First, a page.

Thursday, 18 June 2015

Dungarees and Rompers for Girls and Boys

I've titled this 'for boys and girls', because most types of dungarees, romper suits and trousers work just as well for either. So though my pictures in these posts will nearly all be little girls, most of the trouser-shaped clothes will suit boys as well. In any case, dresses and skirts are not so practical for crawlers or bottom-shufflers, male or female.

In this post, I've featured one particular design, but below that, I've also reviewed some other patterns, mostly free on the internet.

Most of the time my little grand-daughters like nothing better than to wear shorts or trousers or dungarees. And actually, their mothers were just the same. I could make or buy little dresses for them, but most of the time, they went for the dungarees. Corduroy or denim perhaps in winter, cotton or polycotton in summer. Yup, here's one of them in just such, a good few years ago.

I can remember taking my daughters to a party at a friend's house (she had sons about the same ages). My friend suggested they might like to go upstairs and sit and watch a video with the other little girls. My two daughters had only to take one look into the room, where a host of little girls in frilly dresses and lacy socks sat on cushions, watching a princess-y film, and they were off at the speed of light to go jumping over the back fence into the woods behind, with all the little boys. So perhaps it's hardly surprising that their offspring will wear only dresses when it's a special occasion. For every day wear, the choice is generally something with legs. 

(Latest update: one of the three older grand-daughters has now decided the complete opposite - she will only wear dresses! So you never can tell.)

So I'm always on the trawl for nice dungarees patterns so I can make clothes they enjoy wearing more often. 

A friend loaned me this pattern. It's Burda 9463, which comes in 5 sizes from 1 month to 12 months. However, I did find one problem with it, and that was that the measurement from shoulder to crutch was too short. It doesn't actually seem much longer from the smaller sizes to the larger. I wondered if the designers forgot that babies up to 12 months are still in nappies!  So I extended the shoulders by an inch (2.5 cm) back and front. This is the long leg version, which I prefer. I made it with just shoulder snaps, but you can also make it with opening legs for quick nappy changing. 


This dungarees pattern is deliberately wide, to allow for a crawling / squatting baby or toddler. Baby I never did crawl, in fact she was almost walking, by the time of this photo, though she still liked to hold onto our hands. But the loose fit allows for bending. The design is such that the child can almost squat down inside them. I think it's very cute though.


I made the top of these dungarees, and the trouser turn-ups, with the lovely giraffe pattern in orange, lime green, turquoise and a violet-y blue. The stripes of the main body are in the same shades.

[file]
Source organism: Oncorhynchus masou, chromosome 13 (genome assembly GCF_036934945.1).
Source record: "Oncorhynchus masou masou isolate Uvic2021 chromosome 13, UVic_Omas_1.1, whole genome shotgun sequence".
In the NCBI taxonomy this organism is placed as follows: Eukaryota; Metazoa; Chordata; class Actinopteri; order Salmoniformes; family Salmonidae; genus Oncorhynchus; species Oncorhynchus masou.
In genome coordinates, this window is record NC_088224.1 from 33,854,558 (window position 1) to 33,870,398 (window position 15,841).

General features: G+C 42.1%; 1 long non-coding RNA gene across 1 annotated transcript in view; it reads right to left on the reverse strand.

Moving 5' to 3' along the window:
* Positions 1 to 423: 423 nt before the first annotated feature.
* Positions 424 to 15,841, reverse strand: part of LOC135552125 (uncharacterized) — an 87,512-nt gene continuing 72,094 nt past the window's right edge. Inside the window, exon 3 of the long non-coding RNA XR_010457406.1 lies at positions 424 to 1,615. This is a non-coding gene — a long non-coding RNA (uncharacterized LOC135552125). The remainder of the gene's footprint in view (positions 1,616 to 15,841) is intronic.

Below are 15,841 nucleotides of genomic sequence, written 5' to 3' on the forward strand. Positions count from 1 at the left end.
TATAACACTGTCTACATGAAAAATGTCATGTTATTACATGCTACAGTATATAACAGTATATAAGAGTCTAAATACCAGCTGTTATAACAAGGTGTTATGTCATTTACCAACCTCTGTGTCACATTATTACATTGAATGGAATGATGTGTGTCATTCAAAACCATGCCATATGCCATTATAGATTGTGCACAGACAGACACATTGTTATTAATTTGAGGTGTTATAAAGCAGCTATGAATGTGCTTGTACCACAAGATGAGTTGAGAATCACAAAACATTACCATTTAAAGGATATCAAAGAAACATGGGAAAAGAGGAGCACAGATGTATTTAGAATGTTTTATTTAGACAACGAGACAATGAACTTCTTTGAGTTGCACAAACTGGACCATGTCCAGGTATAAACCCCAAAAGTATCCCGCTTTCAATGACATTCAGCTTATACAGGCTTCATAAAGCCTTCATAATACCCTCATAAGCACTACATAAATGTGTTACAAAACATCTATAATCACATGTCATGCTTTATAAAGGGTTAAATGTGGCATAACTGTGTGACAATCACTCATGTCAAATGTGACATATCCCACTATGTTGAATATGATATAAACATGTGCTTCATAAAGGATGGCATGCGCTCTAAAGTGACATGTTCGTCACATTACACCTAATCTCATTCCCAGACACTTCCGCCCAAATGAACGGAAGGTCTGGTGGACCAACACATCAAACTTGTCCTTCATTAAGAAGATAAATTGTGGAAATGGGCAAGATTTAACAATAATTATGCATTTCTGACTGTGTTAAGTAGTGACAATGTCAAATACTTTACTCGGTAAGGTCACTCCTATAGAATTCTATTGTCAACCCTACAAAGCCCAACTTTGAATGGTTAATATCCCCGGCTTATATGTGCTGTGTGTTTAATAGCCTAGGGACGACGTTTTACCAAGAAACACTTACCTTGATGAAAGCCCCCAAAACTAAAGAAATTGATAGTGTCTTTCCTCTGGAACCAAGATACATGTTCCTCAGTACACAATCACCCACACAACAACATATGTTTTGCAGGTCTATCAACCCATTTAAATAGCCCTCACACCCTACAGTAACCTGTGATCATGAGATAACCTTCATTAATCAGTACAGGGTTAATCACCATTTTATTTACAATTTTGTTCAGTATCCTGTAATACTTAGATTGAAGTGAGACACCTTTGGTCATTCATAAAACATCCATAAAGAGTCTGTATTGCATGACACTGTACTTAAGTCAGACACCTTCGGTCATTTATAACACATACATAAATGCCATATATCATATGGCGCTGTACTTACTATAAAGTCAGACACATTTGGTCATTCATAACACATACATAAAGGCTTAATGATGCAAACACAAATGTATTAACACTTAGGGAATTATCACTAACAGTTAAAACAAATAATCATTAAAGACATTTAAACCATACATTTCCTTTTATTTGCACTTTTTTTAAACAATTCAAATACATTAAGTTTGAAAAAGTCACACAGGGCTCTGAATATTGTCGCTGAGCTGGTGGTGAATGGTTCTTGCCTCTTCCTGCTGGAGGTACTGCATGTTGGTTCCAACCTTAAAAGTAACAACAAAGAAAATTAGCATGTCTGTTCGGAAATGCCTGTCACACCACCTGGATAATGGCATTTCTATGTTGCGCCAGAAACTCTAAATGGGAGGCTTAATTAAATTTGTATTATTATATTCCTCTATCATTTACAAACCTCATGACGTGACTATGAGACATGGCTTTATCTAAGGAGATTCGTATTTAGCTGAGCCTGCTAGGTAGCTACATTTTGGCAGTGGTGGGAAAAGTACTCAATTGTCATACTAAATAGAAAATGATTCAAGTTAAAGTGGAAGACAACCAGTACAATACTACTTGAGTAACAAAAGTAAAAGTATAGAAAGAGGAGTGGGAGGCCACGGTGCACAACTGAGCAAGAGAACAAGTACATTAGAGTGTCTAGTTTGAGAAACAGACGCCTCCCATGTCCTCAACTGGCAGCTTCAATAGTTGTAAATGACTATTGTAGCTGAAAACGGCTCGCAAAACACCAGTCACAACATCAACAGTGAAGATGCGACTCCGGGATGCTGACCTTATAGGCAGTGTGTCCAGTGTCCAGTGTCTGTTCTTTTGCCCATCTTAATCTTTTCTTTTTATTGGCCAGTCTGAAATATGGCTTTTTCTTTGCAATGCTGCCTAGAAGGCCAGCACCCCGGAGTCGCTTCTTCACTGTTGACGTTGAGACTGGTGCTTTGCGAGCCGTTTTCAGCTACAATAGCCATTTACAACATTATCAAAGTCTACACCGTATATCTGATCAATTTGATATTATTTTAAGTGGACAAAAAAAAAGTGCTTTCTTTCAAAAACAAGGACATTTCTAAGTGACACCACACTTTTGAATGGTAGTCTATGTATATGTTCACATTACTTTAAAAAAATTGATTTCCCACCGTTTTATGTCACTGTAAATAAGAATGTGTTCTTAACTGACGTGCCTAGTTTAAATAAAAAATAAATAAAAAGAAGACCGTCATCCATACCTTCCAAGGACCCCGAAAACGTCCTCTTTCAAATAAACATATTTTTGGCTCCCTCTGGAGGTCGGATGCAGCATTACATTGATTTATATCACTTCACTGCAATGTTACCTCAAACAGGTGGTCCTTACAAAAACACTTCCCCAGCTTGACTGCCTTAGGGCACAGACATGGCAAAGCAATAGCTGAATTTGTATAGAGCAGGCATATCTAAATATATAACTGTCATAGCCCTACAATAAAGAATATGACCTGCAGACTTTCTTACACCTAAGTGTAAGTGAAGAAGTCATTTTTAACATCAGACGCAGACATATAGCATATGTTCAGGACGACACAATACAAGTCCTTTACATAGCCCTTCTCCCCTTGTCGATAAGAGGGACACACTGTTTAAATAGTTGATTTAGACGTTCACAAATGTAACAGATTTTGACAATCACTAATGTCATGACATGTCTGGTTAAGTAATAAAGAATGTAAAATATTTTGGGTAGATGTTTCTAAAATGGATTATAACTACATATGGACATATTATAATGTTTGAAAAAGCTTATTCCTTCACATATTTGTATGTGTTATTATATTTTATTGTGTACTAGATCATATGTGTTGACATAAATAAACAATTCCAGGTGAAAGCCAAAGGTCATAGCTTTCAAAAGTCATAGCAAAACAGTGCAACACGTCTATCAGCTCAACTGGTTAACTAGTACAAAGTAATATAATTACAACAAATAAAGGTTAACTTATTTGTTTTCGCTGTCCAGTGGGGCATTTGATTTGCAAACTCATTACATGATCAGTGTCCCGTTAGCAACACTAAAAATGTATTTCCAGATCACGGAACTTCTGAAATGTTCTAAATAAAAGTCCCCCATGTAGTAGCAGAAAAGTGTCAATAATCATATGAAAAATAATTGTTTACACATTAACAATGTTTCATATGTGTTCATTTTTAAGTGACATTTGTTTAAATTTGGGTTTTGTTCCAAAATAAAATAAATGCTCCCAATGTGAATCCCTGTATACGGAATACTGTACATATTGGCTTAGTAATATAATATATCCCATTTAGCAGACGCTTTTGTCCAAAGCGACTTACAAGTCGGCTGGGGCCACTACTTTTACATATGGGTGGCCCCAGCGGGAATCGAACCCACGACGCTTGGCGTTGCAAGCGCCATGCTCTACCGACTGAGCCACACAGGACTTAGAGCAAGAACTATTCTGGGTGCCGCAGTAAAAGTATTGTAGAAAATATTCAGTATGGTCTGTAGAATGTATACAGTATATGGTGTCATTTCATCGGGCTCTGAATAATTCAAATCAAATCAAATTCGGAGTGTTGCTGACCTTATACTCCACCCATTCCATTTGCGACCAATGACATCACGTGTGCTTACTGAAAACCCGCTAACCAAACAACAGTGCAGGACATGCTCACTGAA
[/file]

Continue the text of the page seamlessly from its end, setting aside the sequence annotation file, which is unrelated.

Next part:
The Burda pattern actually doesn't have turn-ups at all, let alone contrasting ones. The bottoms of the legs are gathered into a band in the pattern. However, I wanted to allow for growth. Not gathering them, and making contrasting turn-ups, seemed a good way of giving a decorative feature, and they could then be turned down as she grew taller. (That's the other reason I didn't want the neck to crutch measurement too short - her body will grow as well as her legs.)

I don't often use commercial patterns such as this Burda one (more about that later), but if I do, I find it useful to make myself a summary list of how to proceed. Here are the notes I made about how to construct the dungarees, before I did any cutting out:
  1. Interface outer layers of yoke
  2. Do side seams of trouser part, and inner seams if not doing leg openings
  3. Gather top of trouser parts
  4. Attach trouser parts to yoke front and back, right sides together.
  5. Fold bias strips for armholes in half wrong side facing in, and press lower edge of inner yoke pieces to wrong side
  6.  Stitch crutch seam/s, matching inner leg seams (or do the leg openings)
  7.  Pin and baste inner yoke pieces to outer at neck and top of armholes, right sides facing (5 on pictures in Burda instructions)
  8.  Baste the bias strips to bottom of armholes with ends of bias strips lying on lower edges of yoke pieces. Stitch along bias edges, rest of armholes, neck and shoulders. (6 on Burda pictures)
  9. Trim and turn yoke right way out.
  10. Top stitch 1/4 “ all round including armhole edges
  11.  Sew button holes (if doing) on front yokes and buttons on back yokes. (I'll do snaps.)
  12. With the very wide leg version the legs are gathered into a band, but you could do elastic, or as in my version, add cuffs / turn-ups.
  13. There are also skirted versions. I think the armholes are too tight, and the straps to go over the shoulders need to be longer. (So I added an inch to each of front and back.)
I've borrowed other patterns for dungarees from my friend, as well. It's not that I'm too mean to buy commercial patterns (well, I suppose I am, given the prices that are now charged). It just seems that the commercial pattern web sites have given up on having decent patterns for toddlers. Most of them don't even have a separate category for toddlers, the patterns are all lumped together with patterns for older children, so you have to trawl through hundreds to find anything. And guess how many patterns came up on Simplicity when I did a search on 'toddler dungarees'? Zilch! That's right, not one! Same for 'baby dungarees'. Loads of little frilly dresses. No wonder people look for other sources.  There used to be very nice ones. For example, Simplicity 7790 and 5533 were identical dungarees patterns, just one was sized for ages up to 12 months and the other for age 2 years. Those numbers have now been re-used for other designs, so you can't get them any more. My originals have long ago fallen apart, but I keep them going with new tracing paper.